A GOOD YEAR - WCJC expands programs and improves facilities in 2017-2018

August 23, 2018
A GOOD YEAR - WCJC expands programs and improves facilities in 2017-2018

Work continues on Wharton County Junior College’s Johnson Health Occupations Center. A $6.5 million project will expand and renovate the facility, allowing the college to offer cutting-edge training required for successful employment in the healthcare field.

WHARTON, TEXAS – From expanding programs to completing building additions to generating easier pathways for student achievement, Wharton County Junior College has taken a proactive approach this past year in providing students with the best resources available for achieving academic success.

“We take our role in the community very seriously and are continually looking for ways to improve what we do and how we do it,” said WCJC President Betty McCrohan. “We want our students to be able to achieve their goals in the most efficient and beneficial way possible.”

This past year, the college undertook two major building projects. The first entailed the renovation of 9,000 square feet of space and the construction of a 3,600 square foot addition at the Richmond Campus. The $1.75 million project will enable the college to expand its Process Technology and Cosmetology programs. An official ribbon cutting ceremony was held this past June.

The second project, which is still ongoing, is the expansion and renovation of the Johnson Health Occupations Center (JHOC) on the main campus in Wharton. The $6.5 million project will allow the college to offer cutting-edge training required for successful employment in the healthcare field. The JHOC contains the bulk of the college’s Allied Health programs, including Associate Degree Nursing, Dental Hygiene, Health Information Technology, Human Services, Physical Therapist Assistant, Radiologic Technology, Vocational Nursing and Pre-baccalaureate Nursing. The college’s EMS program will relocate to the building once the project is completed. An official ribbon cutting ceremony will be announced at a later date.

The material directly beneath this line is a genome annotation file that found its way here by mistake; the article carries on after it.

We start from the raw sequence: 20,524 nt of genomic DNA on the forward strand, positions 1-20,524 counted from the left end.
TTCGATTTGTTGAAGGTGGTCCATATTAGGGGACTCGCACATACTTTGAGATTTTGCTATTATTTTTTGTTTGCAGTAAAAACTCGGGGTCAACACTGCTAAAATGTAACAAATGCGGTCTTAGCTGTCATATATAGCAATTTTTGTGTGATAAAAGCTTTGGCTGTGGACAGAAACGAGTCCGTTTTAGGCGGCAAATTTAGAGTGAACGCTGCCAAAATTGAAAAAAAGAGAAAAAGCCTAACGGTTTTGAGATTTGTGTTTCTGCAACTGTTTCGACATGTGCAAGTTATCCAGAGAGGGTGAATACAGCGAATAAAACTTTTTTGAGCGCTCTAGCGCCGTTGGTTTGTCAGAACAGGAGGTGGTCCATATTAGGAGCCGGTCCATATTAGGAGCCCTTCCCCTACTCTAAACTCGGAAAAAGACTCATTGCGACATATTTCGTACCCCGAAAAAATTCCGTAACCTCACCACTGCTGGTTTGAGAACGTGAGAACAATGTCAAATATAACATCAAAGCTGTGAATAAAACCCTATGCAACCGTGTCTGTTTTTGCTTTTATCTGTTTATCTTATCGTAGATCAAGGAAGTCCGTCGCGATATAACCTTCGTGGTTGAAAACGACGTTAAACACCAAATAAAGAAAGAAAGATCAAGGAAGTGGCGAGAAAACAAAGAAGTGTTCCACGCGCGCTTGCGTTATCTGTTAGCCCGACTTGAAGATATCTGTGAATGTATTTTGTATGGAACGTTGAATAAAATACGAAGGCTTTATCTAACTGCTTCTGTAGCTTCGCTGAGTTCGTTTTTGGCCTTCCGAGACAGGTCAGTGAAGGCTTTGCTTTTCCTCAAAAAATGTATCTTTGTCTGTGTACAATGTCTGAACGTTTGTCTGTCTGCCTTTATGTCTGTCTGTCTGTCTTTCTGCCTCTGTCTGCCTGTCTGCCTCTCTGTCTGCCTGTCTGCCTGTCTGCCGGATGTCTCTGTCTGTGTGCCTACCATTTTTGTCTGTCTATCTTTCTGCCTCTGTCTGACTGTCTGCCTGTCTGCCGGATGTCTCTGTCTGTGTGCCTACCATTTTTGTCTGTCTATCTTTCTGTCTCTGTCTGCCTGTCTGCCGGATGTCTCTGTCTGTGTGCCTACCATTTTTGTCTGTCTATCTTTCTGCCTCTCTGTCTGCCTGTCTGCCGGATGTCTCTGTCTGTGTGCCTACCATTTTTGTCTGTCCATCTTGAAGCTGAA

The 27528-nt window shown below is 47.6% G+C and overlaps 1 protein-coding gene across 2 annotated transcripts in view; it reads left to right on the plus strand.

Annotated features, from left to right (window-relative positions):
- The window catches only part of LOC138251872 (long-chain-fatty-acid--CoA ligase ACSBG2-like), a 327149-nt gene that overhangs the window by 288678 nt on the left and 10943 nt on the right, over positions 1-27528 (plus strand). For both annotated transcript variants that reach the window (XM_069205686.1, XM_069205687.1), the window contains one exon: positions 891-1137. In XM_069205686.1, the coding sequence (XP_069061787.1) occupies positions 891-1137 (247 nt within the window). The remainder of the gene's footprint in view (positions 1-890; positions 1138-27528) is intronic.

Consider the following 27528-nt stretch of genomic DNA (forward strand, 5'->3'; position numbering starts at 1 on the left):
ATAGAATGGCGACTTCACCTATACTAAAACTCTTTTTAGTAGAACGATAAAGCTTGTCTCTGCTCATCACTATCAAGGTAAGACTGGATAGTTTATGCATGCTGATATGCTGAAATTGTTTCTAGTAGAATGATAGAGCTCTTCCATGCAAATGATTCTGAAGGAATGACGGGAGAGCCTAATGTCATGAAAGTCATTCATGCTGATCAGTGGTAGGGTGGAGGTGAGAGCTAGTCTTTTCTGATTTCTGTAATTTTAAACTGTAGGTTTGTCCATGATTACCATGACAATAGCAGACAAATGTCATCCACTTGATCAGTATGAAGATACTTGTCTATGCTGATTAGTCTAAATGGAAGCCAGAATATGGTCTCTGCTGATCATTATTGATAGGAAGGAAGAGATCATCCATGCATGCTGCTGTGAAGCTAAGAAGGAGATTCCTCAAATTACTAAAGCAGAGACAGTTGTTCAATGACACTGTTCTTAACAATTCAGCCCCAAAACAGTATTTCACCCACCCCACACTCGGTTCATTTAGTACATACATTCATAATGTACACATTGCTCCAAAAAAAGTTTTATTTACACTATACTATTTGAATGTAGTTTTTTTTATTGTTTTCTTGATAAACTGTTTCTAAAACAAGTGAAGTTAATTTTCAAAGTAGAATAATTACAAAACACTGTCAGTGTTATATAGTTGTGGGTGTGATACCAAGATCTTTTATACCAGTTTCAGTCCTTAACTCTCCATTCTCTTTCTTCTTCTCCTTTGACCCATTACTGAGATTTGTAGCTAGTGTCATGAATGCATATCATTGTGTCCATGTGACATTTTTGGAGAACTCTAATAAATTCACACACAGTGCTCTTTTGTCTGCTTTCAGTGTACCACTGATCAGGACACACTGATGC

In addition to the new construction, WCJC also renovated classroom space at its Bay City Campus to accommodate the expansion of the EMS program. Beginning in the Fall 2018 semester, the college for the first time will be able to offer an Emergency Medical Technician class at the facility in order to create more localized training opportunities for area students.

Increasing opportunities for students is part of the motivation for the college’s ongoing participation in the Realizing Our Academic Reward (ROAR) Academy, a collaborative effort between WCJC and Wharton Independent School District that for the past four years has enabled high school students the opportunity to earn upwards of 60 college-level credits while still enrolled in high school. Seven students made history this past May after earning enough credits to obtain an associate’s degree just days before receiving their high school diplomas. Thanks to the college’s support, the ROAR program is offered at no charge to qualified students.

Student success is one of the college’s primary goals and is at the heart of this past year’s Quality Enhancement Plan (QEP), a comprehensive initiative aimed at helping students achieve educational goals in the most efficient and cost-effective manner possible. The QEP’s “Destination Bound: Choose, Connect, Complete” program assists students through developments like structured scheduling, career onboarding, proactive advising and course pathways. One of QEP’s objectives is to streamline the college experience, as many students have compiled 90 or more credit hours – far above the 60 hours required for most associate degree programs – by the time they reach graduation.

Also for 2018, the college welcomed two new members to the WCJC Board of Trustees. Mary Ellen Meyer and J. Paul Pope, both of El Campo, were sworn in this past summer, replacing outgoing board members Merle Hudgins and Monty Merecka. Board chairman P.D. Danny Gertson of East Bernard also began another term. The board is comprised of nine elected officials who serve six-year terms.